The catalyst: Law and political science professor Donald Horowitz is an expert on constitutional design for severely divided countries. He recently worked on the transitional constitution of South Sudan and has published a book on Indonesia’s transition from an autocracy to constitutional democracy. “The best courses are usually the ones that mesh with the instructor’s own interests,” he says. “[This course] is the subject matter of my research…. It’s something I have been working on for decades, really.”
The gist: Horowitz wants students to understand that there are many different kinds of government and that “standard Western democratic institutions” will not work around the world. “Americans tend to be very heavily focused on one particular country—that is our own country,” he says. “This should widen horizons of a great many students about what the choices are out there.”
The twist: Horowitz will spend the semester at the National Endowment for Democracy in Washington, meaning the majority of the course will be taught by videoconference to students at the law school. Horowitz will travel to Duke for the first two and final two classes, allowing his students to develop a connection they might not otherwise. “Without any in-person introduction, I think it would be much harder for them,” he says.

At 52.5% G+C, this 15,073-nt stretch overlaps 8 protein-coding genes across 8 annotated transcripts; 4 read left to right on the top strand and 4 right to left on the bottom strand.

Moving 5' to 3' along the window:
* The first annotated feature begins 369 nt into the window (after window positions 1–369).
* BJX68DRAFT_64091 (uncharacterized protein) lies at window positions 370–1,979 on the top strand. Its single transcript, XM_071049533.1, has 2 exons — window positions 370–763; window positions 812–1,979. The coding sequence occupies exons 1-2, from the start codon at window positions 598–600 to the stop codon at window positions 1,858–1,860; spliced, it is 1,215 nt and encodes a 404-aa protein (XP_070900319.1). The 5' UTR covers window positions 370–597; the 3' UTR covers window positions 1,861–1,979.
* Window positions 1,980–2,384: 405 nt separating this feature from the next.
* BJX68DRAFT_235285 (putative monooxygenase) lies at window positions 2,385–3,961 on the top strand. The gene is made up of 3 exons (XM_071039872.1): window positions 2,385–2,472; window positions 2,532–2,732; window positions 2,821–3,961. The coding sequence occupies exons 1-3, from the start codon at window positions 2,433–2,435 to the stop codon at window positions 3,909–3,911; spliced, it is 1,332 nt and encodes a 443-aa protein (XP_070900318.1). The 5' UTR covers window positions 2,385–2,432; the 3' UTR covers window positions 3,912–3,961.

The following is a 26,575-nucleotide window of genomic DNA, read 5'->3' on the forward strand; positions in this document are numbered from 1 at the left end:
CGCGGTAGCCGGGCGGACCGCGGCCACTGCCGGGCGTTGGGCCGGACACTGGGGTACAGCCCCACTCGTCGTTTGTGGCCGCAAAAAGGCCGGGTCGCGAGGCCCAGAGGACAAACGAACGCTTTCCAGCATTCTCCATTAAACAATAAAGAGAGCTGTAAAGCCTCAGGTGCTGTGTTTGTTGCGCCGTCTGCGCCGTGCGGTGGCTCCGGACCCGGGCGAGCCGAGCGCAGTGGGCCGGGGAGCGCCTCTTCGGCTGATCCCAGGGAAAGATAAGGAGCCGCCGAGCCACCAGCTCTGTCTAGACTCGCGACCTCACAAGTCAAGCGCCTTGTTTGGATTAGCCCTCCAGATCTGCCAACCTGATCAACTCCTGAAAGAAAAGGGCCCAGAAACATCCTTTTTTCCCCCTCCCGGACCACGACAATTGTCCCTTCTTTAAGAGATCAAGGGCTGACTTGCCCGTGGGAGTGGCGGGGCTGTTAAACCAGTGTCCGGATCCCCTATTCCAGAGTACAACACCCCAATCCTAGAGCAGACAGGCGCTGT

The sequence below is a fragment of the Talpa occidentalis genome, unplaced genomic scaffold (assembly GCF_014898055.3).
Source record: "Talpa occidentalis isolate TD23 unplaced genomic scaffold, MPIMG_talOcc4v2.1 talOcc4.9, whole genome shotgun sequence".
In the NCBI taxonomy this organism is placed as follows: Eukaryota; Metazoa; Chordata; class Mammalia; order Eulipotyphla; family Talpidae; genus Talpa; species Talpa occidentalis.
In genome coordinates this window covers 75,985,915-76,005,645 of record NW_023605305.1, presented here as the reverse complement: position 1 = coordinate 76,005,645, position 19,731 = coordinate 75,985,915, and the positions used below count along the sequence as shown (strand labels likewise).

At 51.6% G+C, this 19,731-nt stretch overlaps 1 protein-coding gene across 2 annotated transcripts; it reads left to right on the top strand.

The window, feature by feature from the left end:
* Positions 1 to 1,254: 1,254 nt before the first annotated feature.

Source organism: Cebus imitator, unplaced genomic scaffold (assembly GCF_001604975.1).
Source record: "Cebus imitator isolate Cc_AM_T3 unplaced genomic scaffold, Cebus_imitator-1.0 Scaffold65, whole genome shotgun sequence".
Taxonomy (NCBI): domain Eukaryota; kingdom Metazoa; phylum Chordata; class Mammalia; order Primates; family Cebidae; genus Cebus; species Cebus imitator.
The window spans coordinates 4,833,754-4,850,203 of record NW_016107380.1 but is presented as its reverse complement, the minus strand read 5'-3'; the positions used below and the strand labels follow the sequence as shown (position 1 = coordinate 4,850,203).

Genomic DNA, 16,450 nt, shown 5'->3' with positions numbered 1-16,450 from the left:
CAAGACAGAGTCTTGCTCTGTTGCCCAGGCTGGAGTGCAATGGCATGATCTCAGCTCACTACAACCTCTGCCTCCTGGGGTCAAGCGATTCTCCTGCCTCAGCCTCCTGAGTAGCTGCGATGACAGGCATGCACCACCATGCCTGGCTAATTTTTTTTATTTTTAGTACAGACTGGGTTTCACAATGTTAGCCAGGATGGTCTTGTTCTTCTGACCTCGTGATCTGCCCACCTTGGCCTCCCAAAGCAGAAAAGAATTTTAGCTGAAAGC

Assignment list: The class will draw on current materials from countries around the world. “I have it in mind that students will read the Libyan election law translated into English,” Horowitz says. “That’s not an opportunity you are going to have in too many other classes.”
What you missed: There will be plenty of probing discussion of countries involved in the Arab Spring. Horowitz plans to ask students questions such as: “If you were making a new constitution in Tunisia or Egypt, would it be a good idea to make the constitution or have the elections first?” And as recent events bear out, even nations struggle with that one.